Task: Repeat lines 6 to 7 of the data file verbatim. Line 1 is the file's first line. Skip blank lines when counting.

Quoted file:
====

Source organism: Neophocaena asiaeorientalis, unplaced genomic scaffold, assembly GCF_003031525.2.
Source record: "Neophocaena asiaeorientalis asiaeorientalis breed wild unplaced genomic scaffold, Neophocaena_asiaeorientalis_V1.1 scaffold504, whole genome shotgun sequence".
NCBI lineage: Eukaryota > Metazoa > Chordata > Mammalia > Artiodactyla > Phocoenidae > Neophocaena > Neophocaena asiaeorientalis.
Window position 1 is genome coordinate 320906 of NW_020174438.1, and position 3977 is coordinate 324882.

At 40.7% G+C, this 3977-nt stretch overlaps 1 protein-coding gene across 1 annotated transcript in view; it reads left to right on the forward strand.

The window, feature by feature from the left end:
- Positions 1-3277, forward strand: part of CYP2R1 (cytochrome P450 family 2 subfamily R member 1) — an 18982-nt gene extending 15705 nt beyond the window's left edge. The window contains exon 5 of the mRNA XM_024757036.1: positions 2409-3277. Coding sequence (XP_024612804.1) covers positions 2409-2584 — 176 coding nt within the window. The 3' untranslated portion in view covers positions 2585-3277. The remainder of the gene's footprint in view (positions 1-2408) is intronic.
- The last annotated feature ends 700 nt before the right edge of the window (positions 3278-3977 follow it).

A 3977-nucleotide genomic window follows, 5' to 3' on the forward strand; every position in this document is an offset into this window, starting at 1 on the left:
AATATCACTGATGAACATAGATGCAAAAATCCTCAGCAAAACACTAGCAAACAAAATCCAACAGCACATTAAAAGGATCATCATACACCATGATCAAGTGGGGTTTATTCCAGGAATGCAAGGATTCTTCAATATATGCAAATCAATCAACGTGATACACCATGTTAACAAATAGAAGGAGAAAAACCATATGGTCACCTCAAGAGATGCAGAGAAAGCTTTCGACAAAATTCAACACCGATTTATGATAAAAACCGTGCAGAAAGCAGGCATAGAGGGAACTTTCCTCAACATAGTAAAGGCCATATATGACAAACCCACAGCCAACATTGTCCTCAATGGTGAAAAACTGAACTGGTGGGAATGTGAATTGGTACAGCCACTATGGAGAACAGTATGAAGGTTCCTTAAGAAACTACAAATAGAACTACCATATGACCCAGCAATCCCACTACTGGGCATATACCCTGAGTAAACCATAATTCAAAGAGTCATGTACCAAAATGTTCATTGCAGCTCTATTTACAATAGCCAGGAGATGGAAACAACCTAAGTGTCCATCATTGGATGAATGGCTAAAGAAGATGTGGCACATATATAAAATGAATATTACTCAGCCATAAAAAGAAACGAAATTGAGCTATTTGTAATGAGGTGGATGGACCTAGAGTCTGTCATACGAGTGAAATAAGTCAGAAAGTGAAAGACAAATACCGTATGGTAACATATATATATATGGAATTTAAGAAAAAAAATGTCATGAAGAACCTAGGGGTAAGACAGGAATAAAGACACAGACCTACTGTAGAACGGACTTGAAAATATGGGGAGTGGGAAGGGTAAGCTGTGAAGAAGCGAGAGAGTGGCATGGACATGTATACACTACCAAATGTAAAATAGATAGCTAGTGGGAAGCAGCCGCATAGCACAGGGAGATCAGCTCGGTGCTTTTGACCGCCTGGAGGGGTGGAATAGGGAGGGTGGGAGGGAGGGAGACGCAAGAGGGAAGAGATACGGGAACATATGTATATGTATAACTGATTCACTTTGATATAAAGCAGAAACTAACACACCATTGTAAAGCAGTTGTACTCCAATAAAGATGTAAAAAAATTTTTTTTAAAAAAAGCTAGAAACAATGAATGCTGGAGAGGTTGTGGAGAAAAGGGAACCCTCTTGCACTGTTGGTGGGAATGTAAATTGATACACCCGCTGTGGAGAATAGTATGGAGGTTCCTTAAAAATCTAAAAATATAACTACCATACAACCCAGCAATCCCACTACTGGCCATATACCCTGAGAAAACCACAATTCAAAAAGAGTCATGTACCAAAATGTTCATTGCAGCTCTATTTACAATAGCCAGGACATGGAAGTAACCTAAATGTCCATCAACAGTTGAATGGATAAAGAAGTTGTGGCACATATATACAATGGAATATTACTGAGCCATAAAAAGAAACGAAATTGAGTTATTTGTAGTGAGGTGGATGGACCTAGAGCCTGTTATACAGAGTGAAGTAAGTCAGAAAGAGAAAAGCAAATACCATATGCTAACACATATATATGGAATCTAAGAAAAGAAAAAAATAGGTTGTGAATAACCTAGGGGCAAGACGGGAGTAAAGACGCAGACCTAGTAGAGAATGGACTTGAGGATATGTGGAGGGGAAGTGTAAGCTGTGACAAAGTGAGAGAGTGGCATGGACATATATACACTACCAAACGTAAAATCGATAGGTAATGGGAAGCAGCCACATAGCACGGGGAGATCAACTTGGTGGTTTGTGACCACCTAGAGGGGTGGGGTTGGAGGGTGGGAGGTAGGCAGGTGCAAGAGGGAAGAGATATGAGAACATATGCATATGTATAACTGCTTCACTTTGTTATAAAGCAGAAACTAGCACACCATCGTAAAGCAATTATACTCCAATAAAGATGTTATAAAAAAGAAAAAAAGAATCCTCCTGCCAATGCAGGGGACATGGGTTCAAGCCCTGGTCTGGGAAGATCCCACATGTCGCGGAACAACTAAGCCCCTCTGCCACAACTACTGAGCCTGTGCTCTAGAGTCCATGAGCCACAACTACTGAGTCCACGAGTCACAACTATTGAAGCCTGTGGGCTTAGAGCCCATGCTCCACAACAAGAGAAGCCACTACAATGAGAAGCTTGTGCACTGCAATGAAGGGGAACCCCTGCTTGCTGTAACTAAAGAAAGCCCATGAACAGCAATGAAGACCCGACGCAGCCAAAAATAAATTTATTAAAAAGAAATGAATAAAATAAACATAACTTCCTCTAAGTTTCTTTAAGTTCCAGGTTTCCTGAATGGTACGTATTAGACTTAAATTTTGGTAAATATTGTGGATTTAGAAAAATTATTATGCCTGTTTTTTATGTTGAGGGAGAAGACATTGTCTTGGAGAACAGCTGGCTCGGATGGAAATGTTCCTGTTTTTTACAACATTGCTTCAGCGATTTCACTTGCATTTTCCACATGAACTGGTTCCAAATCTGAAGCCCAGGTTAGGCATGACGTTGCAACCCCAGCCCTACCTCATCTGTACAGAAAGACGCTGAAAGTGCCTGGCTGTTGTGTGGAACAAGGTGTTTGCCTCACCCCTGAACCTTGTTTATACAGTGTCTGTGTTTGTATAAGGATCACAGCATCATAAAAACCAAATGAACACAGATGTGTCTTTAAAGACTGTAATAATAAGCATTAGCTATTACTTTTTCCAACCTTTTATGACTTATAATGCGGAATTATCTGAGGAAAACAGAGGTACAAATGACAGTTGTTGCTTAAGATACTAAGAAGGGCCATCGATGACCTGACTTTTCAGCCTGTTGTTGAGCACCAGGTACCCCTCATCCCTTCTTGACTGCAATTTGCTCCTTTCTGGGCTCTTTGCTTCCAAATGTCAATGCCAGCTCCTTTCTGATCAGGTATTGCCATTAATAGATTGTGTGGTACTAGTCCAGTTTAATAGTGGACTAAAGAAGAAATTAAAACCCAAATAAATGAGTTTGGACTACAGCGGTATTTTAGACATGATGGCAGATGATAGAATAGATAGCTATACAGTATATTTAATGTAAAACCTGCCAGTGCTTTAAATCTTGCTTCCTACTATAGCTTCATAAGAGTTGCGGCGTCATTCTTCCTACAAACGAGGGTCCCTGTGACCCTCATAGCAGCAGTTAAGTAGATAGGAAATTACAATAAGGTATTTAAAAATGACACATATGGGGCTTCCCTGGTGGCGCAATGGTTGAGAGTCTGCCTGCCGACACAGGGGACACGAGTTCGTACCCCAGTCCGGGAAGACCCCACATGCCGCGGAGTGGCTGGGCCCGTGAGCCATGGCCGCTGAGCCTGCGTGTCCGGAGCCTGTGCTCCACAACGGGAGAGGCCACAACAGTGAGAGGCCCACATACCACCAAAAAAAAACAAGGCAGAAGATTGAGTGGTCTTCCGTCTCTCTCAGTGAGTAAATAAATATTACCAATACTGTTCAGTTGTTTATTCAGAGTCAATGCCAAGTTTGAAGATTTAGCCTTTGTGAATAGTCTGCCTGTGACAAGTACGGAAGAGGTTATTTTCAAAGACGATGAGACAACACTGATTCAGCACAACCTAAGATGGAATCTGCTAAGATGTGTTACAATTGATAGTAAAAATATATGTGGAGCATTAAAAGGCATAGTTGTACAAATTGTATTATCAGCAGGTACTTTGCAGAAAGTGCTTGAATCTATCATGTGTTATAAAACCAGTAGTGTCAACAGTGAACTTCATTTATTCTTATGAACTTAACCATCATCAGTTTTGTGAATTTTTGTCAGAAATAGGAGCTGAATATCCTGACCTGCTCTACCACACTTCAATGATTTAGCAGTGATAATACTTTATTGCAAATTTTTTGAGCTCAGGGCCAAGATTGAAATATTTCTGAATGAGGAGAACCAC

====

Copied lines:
The window, feature by feature from the left end:
- Positions 1-3277, forward strand: part of CYP2R1 (cytochrome P450 family 2 subfamily R member 1) — an 18982-nt gene extending 15705 nt beyond the window's left edge. The window contains exon 5 of the mRNA XM_024757036.1: positions 2409-3277. Coding sequence (XP_024612804.1) covers positions 2409-2584 — 176 coding nt within the window. The 3' untranslated portion in view covers positions 2585-3277. The remainder of the gene's footprint in view (positions 1-2408) is intronic.